Conservatives Preparing for Franken Victory

Some conservatives are beginning to envision life without Norm Coleman.

As the window closes on Norm Coleman's chances for retaining his seat in the Senate, some conservatives are beginning to envision life without the Minnesota Republican.

In a filing on the conservative website,, author David A. Patten looked at the numbers and saw in them a Coleman-less Senate.

The counting of improperly rejected absentee ballots will probably increase Democratic challenger Al Franken's lead over incumbent GOP Sen. Norm Coleman according to a new analysis of voting trends, effectively relegating Coleman to filing lawsuits considered unlikely to reverse the outcome of the election.

Others on the right are not ready to accept defeat. National Republican Senatorial Committee Chair John Cornyn released a statement on Tuesday indicating that some GOP senators would resist seating Franken before the courts have their say, even if the Democratic challenger is declared the winner of the recount. "I expect the Senate would have a problem seating a candidate who has not duly won an election," Cornyn claimed.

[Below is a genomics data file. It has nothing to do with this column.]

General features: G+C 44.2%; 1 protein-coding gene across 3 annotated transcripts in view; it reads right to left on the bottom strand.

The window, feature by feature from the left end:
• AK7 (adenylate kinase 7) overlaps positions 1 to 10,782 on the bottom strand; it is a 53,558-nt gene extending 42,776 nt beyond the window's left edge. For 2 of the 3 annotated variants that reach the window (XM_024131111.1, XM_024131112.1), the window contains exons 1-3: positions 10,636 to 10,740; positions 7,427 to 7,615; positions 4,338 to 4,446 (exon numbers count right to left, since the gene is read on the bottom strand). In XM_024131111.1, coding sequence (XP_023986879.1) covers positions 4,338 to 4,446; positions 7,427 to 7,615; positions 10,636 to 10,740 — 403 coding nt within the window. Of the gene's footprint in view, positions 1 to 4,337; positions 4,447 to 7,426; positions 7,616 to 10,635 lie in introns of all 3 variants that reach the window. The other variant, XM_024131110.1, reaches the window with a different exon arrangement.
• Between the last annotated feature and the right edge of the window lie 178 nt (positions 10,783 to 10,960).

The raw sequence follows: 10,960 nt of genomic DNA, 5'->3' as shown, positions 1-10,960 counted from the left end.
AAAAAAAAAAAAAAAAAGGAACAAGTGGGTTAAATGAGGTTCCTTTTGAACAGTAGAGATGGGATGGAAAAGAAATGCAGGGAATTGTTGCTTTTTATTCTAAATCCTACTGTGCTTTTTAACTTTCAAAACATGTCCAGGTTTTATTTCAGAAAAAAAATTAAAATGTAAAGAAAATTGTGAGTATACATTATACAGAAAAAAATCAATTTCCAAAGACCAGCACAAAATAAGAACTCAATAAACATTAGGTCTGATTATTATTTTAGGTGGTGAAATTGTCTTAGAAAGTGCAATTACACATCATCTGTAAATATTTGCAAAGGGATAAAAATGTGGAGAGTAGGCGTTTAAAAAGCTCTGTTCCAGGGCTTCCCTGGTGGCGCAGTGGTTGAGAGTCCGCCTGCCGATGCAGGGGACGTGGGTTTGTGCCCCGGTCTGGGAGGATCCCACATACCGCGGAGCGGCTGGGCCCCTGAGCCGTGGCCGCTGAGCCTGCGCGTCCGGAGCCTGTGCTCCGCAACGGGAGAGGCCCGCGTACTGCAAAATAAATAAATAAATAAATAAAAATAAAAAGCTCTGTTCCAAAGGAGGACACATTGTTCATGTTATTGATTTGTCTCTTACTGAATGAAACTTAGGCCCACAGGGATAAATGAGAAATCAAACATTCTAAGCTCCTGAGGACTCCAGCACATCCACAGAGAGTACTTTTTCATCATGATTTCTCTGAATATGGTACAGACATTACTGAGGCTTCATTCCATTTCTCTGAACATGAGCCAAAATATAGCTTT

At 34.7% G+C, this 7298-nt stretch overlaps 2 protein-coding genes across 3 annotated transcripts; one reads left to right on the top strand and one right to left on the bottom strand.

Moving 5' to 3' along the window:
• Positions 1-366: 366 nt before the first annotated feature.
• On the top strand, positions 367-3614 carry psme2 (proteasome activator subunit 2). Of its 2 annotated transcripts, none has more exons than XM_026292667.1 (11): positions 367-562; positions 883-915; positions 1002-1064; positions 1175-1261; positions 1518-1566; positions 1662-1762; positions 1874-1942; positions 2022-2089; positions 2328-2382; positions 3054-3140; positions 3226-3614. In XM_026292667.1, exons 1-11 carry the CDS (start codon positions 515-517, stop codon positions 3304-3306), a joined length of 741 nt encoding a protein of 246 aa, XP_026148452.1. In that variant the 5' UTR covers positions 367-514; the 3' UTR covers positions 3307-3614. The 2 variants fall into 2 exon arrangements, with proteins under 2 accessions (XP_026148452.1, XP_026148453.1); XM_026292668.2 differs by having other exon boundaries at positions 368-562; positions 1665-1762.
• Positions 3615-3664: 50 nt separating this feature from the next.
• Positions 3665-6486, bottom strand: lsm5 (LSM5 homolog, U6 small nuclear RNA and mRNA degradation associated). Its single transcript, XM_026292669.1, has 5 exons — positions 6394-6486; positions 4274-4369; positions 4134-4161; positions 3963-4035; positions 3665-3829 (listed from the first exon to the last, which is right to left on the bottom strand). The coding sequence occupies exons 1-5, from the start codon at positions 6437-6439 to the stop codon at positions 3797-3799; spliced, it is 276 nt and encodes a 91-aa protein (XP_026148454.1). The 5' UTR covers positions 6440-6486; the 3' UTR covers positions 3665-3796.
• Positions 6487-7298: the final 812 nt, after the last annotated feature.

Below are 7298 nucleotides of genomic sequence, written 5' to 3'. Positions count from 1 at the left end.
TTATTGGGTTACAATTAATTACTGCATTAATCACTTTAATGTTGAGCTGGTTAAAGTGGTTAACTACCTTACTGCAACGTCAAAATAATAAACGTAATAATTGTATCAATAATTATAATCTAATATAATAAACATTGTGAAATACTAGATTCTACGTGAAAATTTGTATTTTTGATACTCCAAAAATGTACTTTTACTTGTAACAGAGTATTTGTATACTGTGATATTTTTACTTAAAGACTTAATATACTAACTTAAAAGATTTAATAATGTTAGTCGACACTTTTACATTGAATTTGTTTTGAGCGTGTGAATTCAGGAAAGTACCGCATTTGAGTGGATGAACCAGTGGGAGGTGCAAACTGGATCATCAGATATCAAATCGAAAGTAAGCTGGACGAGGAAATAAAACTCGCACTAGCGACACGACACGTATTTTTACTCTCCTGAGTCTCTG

In private, meanwhile, GOP officials have begun to contemplate Al Franken -- whose lead stands at a scant 50 votes and with largely favorable absentee ballots left to count -- ending up in Washington D.C.

By and large, such discussion has not surfaced in public. Coleman's hopes hinge on uncovering enough wrongfully rejected absentee ballots to overcome his current deficit but also the possibility of legally challenging the results.

Sam Stein is a Political Reporter at the Huffington Post, based in Washington, D.C.
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